Cameroon lake cichlids probably did not speciate sympatrically: Part 2

June 26, 2015 • 10:45 am

Yesterday I gave the background necessary for understanding a new paper in Evolution by Christopher H. Martin et al. (reference and link below). Today I’ll briefly describe the paper’s findings—findings that cast doubt on one of our premier examples of sympatric speciation.

That example was the existence of assemblages of cichlid fish in small volcanic crater lakes in Cameroon. Because genetic evidence by Schliewen et al. (1994) showed that each assemblage was monophyletic, that is, appeared to descend from a single common ancestral species that invaded the crater lakes some time ago (between 1 and 2.5 myr for Lake Barombi Mbo and 100,000 to 2.5 myr for Lake Bermin), this gave evidence that the formation of 11 species in Barombi Mbo and 9 in Bermin had occurred sympatrically—without geographic isolation of populations.

Read yesterday’s post for background. Here are the two radiations at issue, showing the location of the crater lakes.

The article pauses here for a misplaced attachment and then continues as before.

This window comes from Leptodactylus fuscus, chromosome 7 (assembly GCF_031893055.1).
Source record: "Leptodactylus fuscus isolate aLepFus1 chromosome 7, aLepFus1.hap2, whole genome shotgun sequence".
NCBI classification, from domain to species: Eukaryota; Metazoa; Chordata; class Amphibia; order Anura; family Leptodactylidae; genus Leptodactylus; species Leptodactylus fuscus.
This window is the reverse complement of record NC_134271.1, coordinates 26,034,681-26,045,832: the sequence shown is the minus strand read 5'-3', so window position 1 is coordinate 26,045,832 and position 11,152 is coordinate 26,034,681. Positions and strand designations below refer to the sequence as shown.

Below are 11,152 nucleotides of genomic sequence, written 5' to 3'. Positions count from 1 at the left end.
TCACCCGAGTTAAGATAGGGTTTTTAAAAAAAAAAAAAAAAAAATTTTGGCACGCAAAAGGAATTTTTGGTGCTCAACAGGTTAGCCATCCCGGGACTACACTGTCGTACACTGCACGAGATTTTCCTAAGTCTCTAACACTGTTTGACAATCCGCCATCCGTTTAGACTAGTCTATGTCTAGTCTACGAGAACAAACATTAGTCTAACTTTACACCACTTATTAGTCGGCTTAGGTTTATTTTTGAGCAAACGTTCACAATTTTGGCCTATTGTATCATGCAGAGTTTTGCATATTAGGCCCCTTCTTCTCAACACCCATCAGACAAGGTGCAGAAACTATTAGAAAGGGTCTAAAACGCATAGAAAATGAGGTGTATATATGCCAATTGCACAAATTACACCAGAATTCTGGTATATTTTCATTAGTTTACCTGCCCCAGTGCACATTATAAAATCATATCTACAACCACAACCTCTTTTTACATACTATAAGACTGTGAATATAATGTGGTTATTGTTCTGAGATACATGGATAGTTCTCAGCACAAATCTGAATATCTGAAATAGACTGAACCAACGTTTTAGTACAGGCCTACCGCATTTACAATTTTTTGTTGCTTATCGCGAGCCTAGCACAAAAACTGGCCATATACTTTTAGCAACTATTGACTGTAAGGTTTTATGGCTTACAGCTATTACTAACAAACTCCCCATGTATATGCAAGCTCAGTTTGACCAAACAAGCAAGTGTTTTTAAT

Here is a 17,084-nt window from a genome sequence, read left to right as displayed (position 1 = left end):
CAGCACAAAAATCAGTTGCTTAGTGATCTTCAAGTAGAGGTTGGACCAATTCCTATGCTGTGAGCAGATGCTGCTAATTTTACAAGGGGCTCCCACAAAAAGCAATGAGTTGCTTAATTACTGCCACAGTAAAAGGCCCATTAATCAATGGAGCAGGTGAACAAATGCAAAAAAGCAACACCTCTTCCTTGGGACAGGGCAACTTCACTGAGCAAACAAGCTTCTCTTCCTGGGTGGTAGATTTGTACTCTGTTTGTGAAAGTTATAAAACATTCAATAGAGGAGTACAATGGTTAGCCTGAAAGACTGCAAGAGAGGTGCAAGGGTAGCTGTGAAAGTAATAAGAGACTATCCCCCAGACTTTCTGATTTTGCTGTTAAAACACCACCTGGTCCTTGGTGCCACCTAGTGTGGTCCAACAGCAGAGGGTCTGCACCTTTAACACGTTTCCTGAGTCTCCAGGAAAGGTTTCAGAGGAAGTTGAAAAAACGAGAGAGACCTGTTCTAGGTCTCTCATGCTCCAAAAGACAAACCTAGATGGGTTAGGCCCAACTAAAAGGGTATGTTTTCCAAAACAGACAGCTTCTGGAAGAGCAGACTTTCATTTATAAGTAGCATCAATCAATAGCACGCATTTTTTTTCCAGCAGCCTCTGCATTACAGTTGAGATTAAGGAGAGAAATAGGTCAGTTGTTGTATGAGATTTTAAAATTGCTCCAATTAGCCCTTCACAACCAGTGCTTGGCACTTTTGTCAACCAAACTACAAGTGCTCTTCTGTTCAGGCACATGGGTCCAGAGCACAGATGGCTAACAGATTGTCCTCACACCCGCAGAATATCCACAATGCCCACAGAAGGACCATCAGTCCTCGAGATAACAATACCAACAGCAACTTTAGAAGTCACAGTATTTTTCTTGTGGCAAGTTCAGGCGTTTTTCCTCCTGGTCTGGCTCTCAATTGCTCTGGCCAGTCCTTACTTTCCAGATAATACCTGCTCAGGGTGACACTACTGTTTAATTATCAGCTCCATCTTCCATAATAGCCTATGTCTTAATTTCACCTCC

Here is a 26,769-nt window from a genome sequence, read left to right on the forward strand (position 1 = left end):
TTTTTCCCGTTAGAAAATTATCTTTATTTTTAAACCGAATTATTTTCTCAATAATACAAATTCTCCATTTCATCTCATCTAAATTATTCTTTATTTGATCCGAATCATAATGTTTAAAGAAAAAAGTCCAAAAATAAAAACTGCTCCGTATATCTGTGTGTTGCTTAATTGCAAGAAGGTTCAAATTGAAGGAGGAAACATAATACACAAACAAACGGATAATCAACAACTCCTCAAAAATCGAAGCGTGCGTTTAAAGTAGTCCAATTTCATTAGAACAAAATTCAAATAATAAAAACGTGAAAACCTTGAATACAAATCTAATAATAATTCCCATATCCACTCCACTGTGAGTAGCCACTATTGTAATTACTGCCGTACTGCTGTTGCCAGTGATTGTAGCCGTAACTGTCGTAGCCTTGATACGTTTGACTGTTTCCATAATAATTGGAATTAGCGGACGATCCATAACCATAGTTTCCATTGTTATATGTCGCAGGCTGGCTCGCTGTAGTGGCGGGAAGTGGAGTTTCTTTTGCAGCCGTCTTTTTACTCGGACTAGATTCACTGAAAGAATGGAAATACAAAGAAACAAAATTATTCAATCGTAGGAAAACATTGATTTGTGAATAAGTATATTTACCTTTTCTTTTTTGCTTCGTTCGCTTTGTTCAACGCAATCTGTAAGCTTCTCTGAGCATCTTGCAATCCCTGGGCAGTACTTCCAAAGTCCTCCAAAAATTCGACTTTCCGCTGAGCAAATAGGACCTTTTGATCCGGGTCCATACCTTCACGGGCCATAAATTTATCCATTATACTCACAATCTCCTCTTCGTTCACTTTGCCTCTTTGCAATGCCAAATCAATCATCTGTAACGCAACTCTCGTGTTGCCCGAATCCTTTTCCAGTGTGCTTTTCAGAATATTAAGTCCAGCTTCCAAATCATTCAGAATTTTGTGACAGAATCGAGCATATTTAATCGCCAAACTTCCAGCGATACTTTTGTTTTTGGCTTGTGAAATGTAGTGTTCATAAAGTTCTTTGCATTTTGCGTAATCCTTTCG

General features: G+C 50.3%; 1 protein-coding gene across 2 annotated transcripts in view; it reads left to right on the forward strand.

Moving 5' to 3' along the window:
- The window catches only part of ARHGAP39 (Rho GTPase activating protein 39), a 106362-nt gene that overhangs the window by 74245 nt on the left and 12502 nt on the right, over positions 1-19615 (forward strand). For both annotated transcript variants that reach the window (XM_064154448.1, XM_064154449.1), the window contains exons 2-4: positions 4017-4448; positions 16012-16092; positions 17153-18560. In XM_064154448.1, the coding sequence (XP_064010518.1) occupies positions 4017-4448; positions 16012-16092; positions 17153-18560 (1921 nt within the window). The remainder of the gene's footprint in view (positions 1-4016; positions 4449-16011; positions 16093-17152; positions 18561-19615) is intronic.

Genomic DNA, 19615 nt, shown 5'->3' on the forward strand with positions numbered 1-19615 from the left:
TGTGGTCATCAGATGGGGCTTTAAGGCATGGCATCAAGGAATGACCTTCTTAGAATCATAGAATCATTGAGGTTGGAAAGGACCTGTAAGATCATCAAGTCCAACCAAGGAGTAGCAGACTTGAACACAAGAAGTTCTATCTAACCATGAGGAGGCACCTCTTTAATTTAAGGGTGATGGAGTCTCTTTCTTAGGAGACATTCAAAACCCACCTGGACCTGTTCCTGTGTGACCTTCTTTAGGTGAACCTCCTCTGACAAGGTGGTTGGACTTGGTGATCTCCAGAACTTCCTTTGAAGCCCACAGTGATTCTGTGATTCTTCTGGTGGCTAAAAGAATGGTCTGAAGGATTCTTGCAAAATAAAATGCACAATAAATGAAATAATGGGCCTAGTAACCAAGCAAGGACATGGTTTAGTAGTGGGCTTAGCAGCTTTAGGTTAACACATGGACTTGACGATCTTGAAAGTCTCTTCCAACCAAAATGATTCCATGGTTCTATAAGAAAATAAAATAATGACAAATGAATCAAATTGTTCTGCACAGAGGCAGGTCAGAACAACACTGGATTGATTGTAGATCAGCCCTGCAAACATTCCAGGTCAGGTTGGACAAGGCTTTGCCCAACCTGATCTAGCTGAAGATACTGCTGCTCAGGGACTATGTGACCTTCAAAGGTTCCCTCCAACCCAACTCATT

The authors re-did the genetic analysis of the two radiations shown above (and others from different lakes as well), producing more than 350 million DNA sequences. (This is the level of analysis that new techniques permit us.) From this they then re-did the phylogenetic analysis. Here’s what they found.

  • The “monophyly” (descent from a common ancestor) of the two radiations shown above is weaker than previously thought. The authors conclude that this monophyly, which is crucial evidence for sympatric speciation, is not “strongly supported.”